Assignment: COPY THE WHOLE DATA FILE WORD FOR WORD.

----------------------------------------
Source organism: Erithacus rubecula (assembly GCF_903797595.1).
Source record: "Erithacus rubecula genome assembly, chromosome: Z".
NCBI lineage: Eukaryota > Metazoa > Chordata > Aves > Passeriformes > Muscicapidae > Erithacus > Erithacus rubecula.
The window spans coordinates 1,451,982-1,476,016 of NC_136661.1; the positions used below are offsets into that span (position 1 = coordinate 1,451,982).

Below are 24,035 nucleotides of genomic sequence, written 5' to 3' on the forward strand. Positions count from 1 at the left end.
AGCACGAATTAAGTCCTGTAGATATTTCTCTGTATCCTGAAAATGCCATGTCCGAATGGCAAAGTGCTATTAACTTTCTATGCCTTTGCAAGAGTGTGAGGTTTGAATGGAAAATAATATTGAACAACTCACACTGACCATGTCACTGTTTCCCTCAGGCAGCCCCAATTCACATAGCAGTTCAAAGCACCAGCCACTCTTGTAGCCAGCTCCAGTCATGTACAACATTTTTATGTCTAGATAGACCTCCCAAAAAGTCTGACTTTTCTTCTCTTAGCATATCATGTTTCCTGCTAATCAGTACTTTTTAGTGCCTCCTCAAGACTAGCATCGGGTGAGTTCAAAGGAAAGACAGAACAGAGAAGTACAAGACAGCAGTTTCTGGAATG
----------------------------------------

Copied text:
Source organism: Erithacus rubecula (assembly GCF_903797595.1).
Source record: "Erithacus rubecula genome assembly, chromosome: Z".
NCBI lineage: Eukaryota > Metazoa > Chordata > Aves > Passeriformes > Muscicapidae > Erithacus > Erithacus rubecula.
The window spans coordinates 1,451,982-1,476,016 of NC_136661.1; the positions used below are offsets into that span (position 1 = coordinate 1,451,982).

Below are 24,035 nucleotides of genomic sequence, written 5' to 3' on the forward strand. Positions count from 1 at the left end.
AGCACGAATTAAGTCCTGTAGATATTTCTCTGTATCCTGAAAATGCCATGTCCGAATGGCAAAGTGCTATTAACTTTCTATGCCTTTGCAAGAGTGTGAGGTTTGAATGGAAAATAATATTGAACAACTCACACTGACCATGTCACTGTTTCCCTCAGGCAGCCCCAATTCACATAGCAGTTCAAAGCACCAGCCACTCTTGTAGCCAGCTCCAGTCATGTACAACATTTTTATGTCTAGATAGACCTCCCAAAAAGTCTGACTTTTCTTCTCTTAGCATATCATGTTTCCTGCTAATCAGTACTTTTTAGTGCCTCCTCAAGACTAGCATCGGGTGAGTTCAAAGGAAAGACAGAACAGAGAAGTACAAGACAGCAGTTTCTGGAATG